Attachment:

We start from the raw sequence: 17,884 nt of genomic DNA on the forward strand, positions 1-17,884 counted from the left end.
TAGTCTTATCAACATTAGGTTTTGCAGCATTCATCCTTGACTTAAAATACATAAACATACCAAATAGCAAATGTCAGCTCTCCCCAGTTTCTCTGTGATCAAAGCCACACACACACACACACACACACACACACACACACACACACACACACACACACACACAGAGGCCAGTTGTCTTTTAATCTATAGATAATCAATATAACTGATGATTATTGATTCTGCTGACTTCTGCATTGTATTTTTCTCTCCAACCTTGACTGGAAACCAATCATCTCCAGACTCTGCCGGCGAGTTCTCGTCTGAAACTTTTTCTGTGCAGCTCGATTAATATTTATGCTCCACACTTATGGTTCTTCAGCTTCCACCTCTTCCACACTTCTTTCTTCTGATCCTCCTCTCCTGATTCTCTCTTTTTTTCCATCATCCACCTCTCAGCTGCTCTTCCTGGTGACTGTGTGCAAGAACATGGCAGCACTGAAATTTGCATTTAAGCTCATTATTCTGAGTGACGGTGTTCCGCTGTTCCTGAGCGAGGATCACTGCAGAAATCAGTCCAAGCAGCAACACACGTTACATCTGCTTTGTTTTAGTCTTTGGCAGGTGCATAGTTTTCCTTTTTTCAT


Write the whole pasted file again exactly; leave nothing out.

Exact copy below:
We start from the raw sequence: 17,884 nt of genomic DNA on the forward strand, positions 1-17,884 counted from the left end.
TAGTCTTATCAACATTAGGTTTTGCAGCATTCATCCTTGACTTAAAATACATAAACATACCAAATAGCAAATGTCAGCTCTCCCCAGTTTCTCTGTGATCAAAGCCACACACACACACACACACACACACACACACACACACACACACACACACACACACACAGAGGCCAGTTGTCTTTTAATCTATAGATAATCAATATAACTGATGATTATTGATTCTGCTGACTTCTGCATTGTATTTTTCTCTCCAACCTTGACTGGAAACCAATCATCTCCAGACTCTGCCGGCGAGTTCTCGTCTGAAACTTTTTCTGTGCAGCTCGATTAATATTTATGCTCCACACTTATGGTTCTTCAGCTTCCACCTCTTCCACACTTCTTTCTTCTGATCCTCCTCTCCTGATTCTCTCTTTTTTTCCATCATCCACCTCTCAGCTGCTCTTCCTGGTGACTGTGTGCAAGAACATGGCAGCACTGAAATTTGCATTTAAGCTCATTATTCTGAGTGACGGTGTTCCGCTGTTCCTGAGCGAGGATCACTGCAGAAATCAGTCCAAGCAGCAACACACGTTACATCTGCTTTGTTTTAGTCTTTGGCAGGTGCATAGTTTTCCTTTTTTCAT